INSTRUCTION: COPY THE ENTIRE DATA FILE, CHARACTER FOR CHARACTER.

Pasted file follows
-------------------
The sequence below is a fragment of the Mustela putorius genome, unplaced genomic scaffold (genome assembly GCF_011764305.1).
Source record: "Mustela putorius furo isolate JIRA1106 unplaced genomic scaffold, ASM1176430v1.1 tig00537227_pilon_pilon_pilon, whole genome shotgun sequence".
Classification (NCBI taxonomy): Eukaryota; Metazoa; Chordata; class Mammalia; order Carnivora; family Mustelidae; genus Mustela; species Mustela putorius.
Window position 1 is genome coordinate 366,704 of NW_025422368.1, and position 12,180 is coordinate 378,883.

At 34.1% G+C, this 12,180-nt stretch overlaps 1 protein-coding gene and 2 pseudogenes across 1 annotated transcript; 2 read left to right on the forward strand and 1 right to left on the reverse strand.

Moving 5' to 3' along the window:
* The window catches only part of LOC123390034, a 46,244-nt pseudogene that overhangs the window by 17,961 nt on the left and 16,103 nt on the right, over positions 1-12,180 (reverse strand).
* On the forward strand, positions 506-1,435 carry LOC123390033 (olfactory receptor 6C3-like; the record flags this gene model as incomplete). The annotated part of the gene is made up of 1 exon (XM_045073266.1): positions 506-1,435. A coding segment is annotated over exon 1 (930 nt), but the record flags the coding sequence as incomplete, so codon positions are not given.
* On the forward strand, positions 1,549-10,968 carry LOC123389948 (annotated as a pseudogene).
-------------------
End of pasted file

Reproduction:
The sequence below is a fragment of the Mustela putorius genome, unplaced genomic scaffold (genome assembly GCF_011764305.1).
Source record: "Mustela putorius furo isolate JIRA1106 unplaced genomic scaffold, ASM1176430v1.1 tig00537227_pilon_pilon_pilon, whole genome shotgun sequence".
Classification (NCBI taxonomy): Eukaryota; Metazoa; Chordata; class Mammalia; order Carnivora; family Mustelidae; genus Mustela; species Mustela putorius.
Window position 1 is genome coordinate 366,704 of NW_025422368.1, and position 12,180 is coordinate 378,883.

At 34.1% G+C, this 12,180-nt stretch overlaps 1 protein-coding gene and 2 pseudogenes across 1 annotated transcript; 2 read left to right on the forward strand and 1 right to left on the reverse strand.

Moving 5' to 3' along the window:
* The window catches only part of LOC123390034, a 46,244-nt pseudogene that overhangs the window by 17,961 nt on the left and 16,103 nt on the right, over positions 1-12,180 (reverse strand).
* On the forward strand, positions 506-1,435 carry LOC123390033 (olfactory receptor 6C3-like; the record flags this gene model as incomplete). The annotated part of the gene is made up of 1 exon (XM_045073266.1): positions 506-1,435. A coding segment is annotated over exon 1 (930 nt), but the record flags the coding sequence as incomplete, so codon positions are not given.
* On the forward strand, positions 1,549-10,968 carry LOC123389948 (annotated as a pseudogene).